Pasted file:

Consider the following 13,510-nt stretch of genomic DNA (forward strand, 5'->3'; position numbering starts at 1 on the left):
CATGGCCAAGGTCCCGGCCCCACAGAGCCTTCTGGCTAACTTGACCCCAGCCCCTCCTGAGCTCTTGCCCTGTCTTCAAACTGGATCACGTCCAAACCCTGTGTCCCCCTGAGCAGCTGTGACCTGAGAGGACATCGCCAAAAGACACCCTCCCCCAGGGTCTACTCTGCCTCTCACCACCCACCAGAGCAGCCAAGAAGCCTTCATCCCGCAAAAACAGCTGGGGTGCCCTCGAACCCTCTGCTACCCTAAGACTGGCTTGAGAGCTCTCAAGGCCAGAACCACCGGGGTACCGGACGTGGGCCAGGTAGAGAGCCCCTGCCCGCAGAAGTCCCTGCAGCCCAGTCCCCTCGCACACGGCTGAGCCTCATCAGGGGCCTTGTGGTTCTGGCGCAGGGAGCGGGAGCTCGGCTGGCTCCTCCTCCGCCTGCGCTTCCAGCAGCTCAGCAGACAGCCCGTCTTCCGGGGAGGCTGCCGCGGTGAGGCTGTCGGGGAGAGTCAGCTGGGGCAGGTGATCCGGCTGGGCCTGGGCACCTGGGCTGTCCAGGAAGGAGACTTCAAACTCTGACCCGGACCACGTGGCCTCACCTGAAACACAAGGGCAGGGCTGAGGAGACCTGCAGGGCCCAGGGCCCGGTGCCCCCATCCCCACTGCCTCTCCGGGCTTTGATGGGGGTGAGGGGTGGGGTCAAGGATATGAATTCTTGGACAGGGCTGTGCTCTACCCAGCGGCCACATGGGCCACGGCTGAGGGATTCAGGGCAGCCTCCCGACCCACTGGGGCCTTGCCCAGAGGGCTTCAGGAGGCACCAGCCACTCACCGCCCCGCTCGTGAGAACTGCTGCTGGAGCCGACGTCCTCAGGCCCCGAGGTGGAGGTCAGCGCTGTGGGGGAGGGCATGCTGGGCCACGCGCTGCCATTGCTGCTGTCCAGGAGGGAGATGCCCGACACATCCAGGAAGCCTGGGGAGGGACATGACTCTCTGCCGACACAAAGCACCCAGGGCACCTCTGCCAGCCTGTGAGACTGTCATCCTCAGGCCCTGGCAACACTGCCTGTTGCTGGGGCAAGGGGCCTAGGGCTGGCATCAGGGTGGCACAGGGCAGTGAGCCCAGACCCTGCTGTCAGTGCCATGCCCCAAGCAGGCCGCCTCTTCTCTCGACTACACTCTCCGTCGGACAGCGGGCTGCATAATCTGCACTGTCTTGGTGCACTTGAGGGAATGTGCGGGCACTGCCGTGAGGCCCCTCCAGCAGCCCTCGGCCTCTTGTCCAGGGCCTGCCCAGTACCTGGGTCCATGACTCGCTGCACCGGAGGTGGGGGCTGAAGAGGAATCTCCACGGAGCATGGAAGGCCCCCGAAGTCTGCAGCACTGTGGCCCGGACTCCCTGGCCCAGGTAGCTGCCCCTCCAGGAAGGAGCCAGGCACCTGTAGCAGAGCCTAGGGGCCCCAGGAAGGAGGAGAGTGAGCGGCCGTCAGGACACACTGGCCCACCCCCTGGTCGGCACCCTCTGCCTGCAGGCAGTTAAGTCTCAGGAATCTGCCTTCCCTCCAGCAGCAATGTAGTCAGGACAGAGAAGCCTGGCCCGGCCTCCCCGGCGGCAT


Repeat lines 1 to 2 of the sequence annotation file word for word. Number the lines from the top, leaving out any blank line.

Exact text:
Consider the following 13,510-nt stretch of genomic DNA (forward strand, 5'->3'; position numbering starts at 1 on the left):
CATGGCCAAGGTCCCGGCCCCACAGAGCCTTCTGGCTAACTTGACCCCAGCCCCTCCTGAGCTCTTGCCCTGTCTTCAAACTGGATCACGTCCAAACCCTGTGTCCCCCTGAGCAGCTGTGACCTGAGAGGACATCGCCAAAAGACACCCTCCCCCAGGGTCTACTCTGCCTCTCACCACCCACCAGAGCAGCCAAGAAGCCTTCATCCCGCAAAAACAGCTGGGGTGCCCTCGAACCCTCTGCTACCCTAAGACTGGCTTGAGAGCTCTCAAGGCCAGAACCACCGGGGTACCGGACGTGGGCCAGGTAGAGAGCCCCTGCCCGCAGAAGTCCCTGCAGCCCAGTCCCCTCGCACACGGCTGAGCCTCATCAGGGGCCTTGTGGTTCTGGCGCAGGGAGCGGGAGCTCGGCTGGCTCCTCCTCCGCCTGCGCTTCCAGCAGCTCAGCAGACAGCCCGTCTTCCGGGGAGGCTGCCGCGGTGAGGCTGTCGGGGAGAGTCAGCTGGGGCAGGTGATCCGGCTGGGCCTGGGCACCTGGGCTGTCCAGGAAGGAGACTTCAAACTCTGACCCGGACCACGTGGCCTCACCTGAAACACAAGGGCAGGGCTGAGGAGACCTGCAGGGCCCAGGGCCCGGTGCCCCCATCCCCACTGCCTCTCCGGGCTTTGATGGGGGTGAGGGGTGGGGTCAAGGATATGAATTCTTGGACAGGGCTGTGCTCTACCCAGCGGCCACATGGGCCACGGCTGAGGGATTCAGGGCAGCCTCCCGACCCACTGGGGCCTTGCCCAGAGGGCTTCAGGAGGCACCAGCCACTCACCGCCCCGCTCGTGAGAACTGCTGCTGGAGCCGACGTCCTCAGGCCCCGAGGTGGAGGTCAGCGCTGTGGGGGAGGGCATGCTGGGCCACGCGCTGCCATTGCTGCTGTCCAGGAGGGAGATGCCCGACACATCCAGGAAGCCTGGGGAGGGACATGACTCTCTGCCGACACAAAGCACCCAGGGCACCTCTGCCAGCCTGTGAGACTGTCATCCTCAGGCCCTGGCAACACTGCCTGTTGCTGGGGCAAGGGGCCTAGGGCTGGCATCAGGGTGGCACAGGGCAGTGAGCCCAGACCCTGCTGTCAGTGCCATGCCCCAAGCAGGCCGCCTCTTCTCTCGACTACACTCTCCGTCGGACAGCGGGCTGCATAATCTGCACTGTCTTGGTGCACTTGAGGGAATGTGCGGGCACTGCCGTGAGGCCCCTCCAGCAGCCCTCGGCCTCTTGTCCAGGGCCTGCCCAGTACCTGGGTCCATGACTCGCTGCACCGGAGGTGGGGGCTGAAGAGGAATCTCCACGGAGCATGGAAGGCCCCCGAAGTCTGCAGCACTGTGGCCCGGACTCCCTGGCCCAGGTAGCTGCCCCTCCAGGAAGGAGCCAGGCACCTGTAGCAGAGCCTAGGGGCCCCAGGAAGGAGGAGAGTGAGCGGCCGTCAGGACACACTGGCCCACCCCCTGGTCGGCACCCTCTGCCTGCAGGCAGTTAAGTCTCAGGAATCTGCCTTCCCTCCAGCAGCAATGTAGTCAGGACAGAGAAGCCTGGCCCGGCCTCCCCGGCGGCAT